Just last week, Fossil introduced the latest generation Wear OS devices with the newest chipset and 1GB of RAM. A boon to Google’s wearable ambitions on the hardware side, the ecosystem is losing Runkeeper in the coming weeks.

As the name suggests, the Asics-owned app tracks runs, walks, and jogs, as well as biking and other activities with GPS. Personalized routines help you meet your established goals with the service featuring a social competition aspect.

Runkeeper (via Android Central) emailed customers yesterday about how the app “will no longer be available on Wear OS.” Version 9.13 of the Android app — coming in the “next few weeks” — will remove the wearable component that allowed users to start tracking and monitor progress. It featured options to run with a phone or without, and included basic stats like time elapsed, distance, and pace.

One user followed up with customer support, which elaborated upon Runkeeper’s statement that it wasn’t able to offer the “best tracking experience possible” on “Wear OS by Google at this time.”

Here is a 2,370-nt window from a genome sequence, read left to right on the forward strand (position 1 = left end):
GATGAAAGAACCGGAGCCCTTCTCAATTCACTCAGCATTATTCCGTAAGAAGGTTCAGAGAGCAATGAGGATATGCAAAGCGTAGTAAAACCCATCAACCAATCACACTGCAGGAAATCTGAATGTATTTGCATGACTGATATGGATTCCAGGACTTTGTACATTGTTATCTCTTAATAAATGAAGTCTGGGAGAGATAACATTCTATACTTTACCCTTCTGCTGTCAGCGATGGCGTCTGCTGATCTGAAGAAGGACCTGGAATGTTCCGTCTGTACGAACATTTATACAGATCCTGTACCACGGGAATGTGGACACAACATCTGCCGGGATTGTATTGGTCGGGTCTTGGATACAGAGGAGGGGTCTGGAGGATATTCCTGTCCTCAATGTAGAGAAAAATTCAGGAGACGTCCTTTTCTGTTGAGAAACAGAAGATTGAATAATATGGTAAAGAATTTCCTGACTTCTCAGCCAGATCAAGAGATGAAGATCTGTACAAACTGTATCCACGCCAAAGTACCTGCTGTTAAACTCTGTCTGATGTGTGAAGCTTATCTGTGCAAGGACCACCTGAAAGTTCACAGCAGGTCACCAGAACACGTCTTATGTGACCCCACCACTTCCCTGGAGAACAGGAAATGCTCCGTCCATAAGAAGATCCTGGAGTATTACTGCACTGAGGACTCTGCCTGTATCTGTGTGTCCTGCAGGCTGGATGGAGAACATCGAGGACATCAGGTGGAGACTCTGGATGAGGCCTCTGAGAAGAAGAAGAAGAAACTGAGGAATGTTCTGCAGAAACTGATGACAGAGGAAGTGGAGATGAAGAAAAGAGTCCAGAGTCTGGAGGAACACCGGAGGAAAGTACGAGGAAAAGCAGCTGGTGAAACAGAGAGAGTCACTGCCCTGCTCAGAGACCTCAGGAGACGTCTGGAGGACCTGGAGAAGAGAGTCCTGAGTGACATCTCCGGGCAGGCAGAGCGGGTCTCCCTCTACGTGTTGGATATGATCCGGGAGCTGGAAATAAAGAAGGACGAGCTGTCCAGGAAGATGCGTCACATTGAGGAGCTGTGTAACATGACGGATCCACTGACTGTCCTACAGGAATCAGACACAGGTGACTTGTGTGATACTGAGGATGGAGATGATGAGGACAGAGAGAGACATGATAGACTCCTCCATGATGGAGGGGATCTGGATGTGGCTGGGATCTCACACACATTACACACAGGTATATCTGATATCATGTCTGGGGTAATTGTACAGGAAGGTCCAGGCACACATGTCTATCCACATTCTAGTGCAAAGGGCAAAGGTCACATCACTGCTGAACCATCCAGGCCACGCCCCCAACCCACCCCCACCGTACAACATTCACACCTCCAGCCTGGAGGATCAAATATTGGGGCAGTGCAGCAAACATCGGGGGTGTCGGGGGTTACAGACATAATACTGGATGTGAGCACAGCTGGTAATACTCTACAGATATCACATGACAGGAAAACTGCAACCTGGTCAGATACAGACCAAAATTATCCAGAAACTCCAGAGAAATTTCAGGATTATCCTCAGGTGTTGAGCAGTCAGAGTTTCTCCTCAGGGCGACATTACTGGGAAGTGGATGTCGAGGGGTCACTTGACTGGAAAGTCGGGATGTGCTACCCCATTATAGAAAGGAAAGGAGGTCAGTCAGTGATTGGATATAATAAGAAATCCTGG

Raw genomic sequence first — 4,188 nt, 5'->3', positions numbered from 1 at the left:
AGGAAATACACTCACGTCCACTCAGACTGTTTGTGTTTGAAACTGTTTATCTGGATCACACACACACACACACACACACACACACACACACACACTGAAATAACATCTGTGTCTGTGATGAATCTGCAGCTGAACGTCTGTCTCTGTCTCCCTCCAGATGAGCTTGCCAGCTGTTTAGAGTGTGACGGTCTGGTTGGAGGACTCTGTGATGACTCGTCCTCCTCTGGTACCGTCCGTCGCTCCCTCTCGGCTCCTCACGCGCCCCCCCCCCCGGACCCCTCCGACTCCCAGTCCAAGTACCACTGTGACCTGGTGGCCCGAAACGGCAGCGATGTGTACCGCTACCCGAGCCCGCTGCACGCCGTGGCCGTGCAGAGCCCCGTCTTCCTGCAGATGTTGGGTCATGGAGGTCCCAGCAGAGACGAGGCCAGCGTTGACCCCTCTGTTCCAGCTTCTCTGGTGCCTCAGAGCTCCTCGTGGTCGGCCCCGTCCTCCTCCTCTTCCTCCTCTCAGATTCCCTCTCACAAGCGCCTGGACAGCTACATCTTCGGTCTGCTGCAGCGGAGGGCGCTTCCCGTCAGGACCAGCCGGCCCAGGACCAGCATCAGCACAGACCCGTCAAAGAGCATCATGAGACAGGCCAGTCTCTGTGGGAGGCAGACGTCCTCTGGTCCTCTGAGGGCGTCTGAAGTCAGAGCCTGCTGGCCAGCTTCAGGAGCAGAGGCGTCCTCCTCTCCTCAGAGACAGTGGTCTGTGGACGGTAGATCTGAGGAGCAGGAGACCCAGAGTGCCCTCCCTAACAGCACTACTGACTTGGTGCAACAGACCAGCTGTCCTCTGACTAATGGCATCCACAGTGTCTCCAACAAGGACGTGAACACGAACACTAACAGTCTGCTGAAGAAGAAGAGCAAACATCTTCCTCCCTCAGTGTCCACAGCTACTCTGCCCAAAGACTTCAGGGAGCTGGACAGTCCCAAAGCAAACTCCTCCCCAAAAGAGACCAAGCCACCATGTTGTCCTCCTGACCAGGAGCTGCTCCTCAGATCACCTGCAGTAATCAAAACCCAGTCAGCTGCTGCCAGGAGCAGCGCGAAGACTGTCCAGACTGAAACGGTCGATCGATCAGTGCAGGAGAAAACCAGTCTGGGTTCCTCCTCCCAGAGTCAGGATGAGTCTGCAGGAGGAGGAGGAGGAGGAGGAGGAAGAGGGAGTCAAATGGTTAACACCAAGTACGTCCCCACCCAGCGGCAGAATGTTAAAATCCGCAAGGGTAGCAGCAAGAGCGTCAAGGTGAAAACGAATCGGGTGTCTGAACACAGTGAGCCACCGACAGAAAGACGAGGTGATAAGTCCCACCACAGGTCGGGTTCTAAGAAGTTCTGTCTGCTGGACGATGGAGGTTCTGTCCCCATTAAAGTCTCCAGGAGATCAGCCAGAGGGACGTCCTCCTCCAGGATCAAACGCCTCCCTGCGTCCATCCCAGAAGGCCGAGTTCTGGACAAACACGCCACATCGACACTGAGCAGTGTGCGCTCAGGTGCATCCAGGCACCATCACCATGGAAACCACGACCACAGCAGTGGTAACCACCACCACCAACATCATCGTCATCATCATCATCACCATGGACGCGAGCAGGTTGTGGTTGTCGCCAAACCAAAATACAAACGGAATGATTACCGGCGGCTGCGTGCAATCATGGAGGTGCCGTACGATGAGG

We decided to cease support for Android Wear because the integration didn’t work well/work consistently for most users. It was a very buggy experience and difficult for us to maintain and fix. Additionally, a very small portion of the Runkeeper community actually used it.

It boils down to performance issues that resulted in a “very buggy experience” that was difficult to maintain. Runkeeper also notes how only a “very small portion” of its existing customers used the Wear OS app. On Android, the app has over 10 million downloads according to the Play Store listing.

Just as Wear OS is getting improved hardware, the loss of a major app does not help the ecosystem. Runkeeper did not specify whether developing on the platform was difficult or if the hardware was at fault.

Other apps like Strava and Runtastic are still available, while Google has been frequently updating Fit in recent months with new features. Meanwhile, Nest also killed its Wear OS (and Apple Watch) app due to a lack of users.

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